Kansas No Fault Insurance

If you are a resident of Kansas, you are required by its laws to maintain car insurance coverage for every registered car that you have. Kansas no fault insurance, or Personal Injury Protection, is insurance benefit that should be found in all car insurance policies in the state, with limited exceptions. PIP benefits provide appropriate compensation for car-related injuries, including benefits for lost wages, hospital care, and rehabilitation among many others.

In case of an auto accident, you will obtain all PIP benefits, without any regard to who is at fault. Even when you got injured in a lone car accident, you will receive Personal Injury Protection benefits. Needless to say, PIP benefits offer coverage not only for yourself, but also relatives belonging to your household, your passengers, and anyone you injured with your car.

Your insurer, however, may exclude insurance benefits if you happen to rent your vehicle to another individual, drive it for a pay, and if it is used while undergoing repair. It is best to discuss such limits to the insurance agent when you purchase an insurance policy.

Kansas Auto Insurance Requirements (PIP and Property Damage)

Like most US states, Kansas requires its drivers to prescribe to minimum liability car insurance. If you are a policyholder, this covers you if your vehicle causes any injury to another party, whether the driver or passenger, on the road. It is a must for Kansas drivers to carry the so-called 25/50/10 auto insurance liability requirement, which provides protection to the policyholder for as much as 25,000 dollars in damages, if an individual gets injured or killed. Damages can be as much as 50,000 dollars, if more than one individual gets injured or killed. On the other hand, the amount to be paid in property damage coverage is 10,000 dollars.

Kansas is one of sixteen US states that require Personal Injury Protection car insurance, or PIP, for short. Likewise known to be no fault insurance, PIP becomes in effect if, for instance, you or your passengers get involved and injured in a car accident. The insurer will help in paying for all expenses that the other party will incur, regardless of whoever is responsible for the accident. Kansas drivers should purchase a PIP policy covering 4,500 dollars in medical expenses, 900 dollars every month in estimated lost wages, 25 dollars every day for any in-home service, and 2,000 dollars for funeral expenses.

Penalties for Driving without Insurance in Kansas

If you are slapped for driving without any insurance in the State of Kansas, there are steps to be done to retain your driving privileges. Of course, fines will have to be paid accordingly, depending on the number of times you have committed the offense.

First of all, the Driver Control Agency will require you to maintain an SR-22 filing form for 12 months. The state legislature will ask you to pay the appropriate fines for any conviction. If this is the first time that you are convicted, fine is from 300 to 1000 dollars. Second conviction will require you to pay the amount of at least 800 dollars, but not more than 2,500 dollars. A third conviction will require the Driver Control Bureau to confiscate your driver’s license under the Habitual Driving Statute of Kansas for a period of three years. Fines become serious as the offense is repeatedly committed, which might ultimately mean permanent removal of driving license and serving of jail time.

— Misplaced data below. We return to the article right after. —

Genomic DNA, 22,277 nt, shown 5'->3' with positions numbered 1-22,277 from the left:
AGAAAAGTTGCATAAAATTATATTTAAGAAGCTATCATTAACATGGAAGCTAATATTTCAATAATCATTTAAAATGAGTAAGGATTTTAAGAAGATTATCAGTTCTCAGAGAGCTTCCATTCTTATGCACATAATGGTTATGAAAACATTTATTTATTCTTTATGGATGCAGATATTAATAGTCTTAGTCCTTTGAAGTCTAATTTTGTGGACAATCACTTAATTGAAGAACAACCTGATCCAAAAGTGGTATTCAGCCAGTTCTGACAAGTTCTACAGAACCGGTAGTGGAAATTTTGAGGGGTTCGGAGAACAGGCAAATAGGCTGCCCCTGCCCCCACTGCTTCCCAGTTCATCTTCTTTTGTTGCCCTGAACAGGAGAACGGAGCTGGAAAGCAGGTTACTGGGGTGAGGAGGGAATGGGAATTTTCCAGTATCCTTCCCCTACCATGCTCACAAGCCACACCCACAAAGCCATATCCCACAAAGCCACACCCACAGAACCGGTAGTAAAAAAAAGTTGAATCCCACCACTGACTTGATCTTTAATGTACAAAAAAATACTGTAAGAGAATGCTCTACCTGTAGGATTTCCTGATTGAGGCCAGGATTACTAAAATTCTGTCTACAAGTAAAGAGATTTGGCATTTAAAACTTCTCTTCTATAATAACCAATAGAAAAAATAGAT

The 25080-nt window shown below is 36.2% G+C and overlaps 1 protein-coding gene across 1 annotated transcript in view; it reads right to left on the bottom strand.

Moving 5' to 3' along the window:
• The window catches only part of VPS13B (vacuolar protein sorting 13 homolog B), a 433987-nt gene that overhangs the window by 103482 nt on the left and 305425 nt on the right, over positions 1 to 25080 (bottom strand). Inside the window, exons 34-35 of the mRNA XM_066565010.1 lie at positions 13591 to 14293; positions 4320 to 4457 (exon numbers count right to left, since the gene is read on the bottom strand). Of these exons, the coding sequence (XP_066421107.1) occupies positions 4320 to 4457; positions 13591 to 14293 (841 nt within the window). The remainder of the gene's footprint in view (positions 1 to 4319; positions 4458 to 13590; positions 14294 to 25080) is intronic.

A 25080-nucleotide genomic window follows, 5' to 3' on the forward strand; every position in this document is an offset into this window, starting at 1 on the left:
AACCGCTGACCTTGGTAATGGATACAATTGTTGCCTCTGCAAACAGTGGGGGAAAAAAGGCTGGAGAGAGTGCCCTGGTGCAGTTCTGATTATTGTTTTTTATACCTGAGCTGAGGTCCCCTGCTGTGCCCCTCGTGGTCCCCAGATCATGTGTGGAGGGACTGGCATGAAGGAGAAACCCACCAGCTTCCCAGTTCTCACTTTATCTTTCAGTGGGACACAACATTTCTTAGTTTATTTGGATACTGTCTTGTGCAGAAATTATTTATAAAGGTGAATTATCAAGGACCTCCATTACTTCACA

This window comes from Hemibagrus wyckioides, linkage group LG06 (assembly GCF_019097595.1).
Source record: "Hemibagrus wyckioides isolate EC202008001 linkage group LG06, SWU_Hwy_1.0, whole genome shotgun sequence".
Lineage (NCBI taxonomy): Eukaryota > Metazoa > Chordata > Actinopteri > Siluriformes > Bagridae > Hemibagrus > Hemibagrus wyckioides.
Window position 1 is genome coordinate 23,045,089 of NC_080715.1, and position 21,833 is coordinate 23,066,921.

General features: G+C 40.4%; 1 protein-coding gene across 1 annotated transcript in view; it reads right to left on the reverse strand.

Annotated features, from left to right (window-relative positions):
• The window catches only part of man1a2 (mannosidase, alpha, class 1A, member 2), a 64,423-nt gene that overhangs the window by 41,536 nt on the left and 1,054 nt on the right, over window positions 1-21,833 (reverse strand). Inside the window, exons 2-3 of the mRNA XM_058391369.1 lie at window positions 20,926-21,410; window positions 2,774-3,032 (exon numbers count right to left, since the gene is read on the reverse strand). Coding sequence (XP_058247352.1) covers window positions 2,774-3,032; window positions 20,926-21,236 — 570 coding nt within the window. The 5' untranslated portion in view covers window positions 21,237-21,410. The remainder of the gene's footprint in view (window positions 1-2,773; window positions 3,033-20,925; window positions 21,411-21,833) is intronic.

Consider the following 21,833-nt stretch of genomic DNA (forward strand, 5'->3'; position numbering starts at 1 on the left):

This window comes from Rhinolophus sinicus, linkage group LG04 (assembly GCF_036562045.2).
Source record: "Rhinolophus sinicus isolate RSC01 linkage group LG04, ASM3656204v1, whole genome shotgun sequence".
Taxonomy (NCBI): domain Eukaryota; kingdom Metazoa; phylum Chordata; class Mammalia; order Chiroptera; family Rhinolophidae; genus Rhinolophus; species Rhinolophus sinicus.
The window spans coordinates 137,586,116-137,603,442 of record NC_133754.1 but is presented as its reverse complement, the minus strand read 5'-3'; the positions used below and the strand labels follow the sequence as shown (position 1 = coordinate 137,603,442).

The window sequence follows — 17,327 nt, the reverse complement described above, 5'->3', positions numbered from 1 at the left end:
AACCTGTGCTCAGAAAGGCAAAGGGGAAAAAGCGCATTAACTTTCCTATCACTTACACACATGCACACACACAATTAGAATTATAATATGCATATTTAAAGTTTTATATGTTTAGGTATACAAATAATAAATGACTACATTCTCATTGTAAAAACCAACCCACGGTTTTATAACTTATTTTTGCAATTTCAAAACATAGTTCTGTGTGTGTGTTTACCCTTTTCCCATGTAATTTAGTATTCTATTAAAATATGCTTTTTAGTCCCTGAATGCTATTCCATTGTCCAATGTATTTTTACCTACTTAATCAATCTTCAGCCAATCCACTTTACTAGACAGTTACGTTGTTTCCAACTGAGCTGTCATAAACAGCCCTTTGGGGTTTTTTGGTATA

Kansas DUI laws and penalties

Kansas DUI laws require for you to maintain a low blood alcohol level to drive legally. If you happen to have a blood alcohol level of .08 percent or higher, this means you have violated the Kansas DUI laws. If you happen to be a first-time offender, you will surely face fines that you need to pay to protect your privilege to drive.

If you committed a DUI, there is the possibility for you to face a Kansas DUI case wherein which you will have your license revoked. If you fail to pass the breath test, there is a strong possibility of your license being revoked by as long as one year.

If you are convicted of DUI in the State of Kansas, you are bound to have to your license revoked for thirty days. After this, you can only drive to school and work for 330 days. To claim back your license, you have to pay 100 dollars. Likewise, the suspension of your license will be reflected on your driving record.

With a DUI case in Kansas, you can also face fines and possible jail time. For first-time offenders, jail time is at least two days. The maximum time that you can be incarcerated is six months. This can be reduced, or even eliminated, if you decide to serve at least 100 hours of community service, instead.

Fines will be between 500 dollars to 1000 dollars in fees. You will likewise be asked to pay for the classroom education and evaluation that you need to take. Finally, court expenses will require you to pay additional 100 dollars, at the most.

Kansas Car Insurance Rates Compared to National Rates

The car insurance rates of Kansas vary from year to year, compared to the national insurance rates. It had the highest insurance rate increase two years ago, but a year before that, Kansas insurance rate was one of the lowest. State insurance rates are essential to consider, since they affect the rate and personal premium that you will need to pay. Apart from the State, there are other factors that affect insurance rates, like driving history, gender, and age. While, it is acknowledged that Kansas auto insurance rates are some of the lowest, it is advisable to ask for the help of an insurance agent when obtaining the best personal insurance rates for you.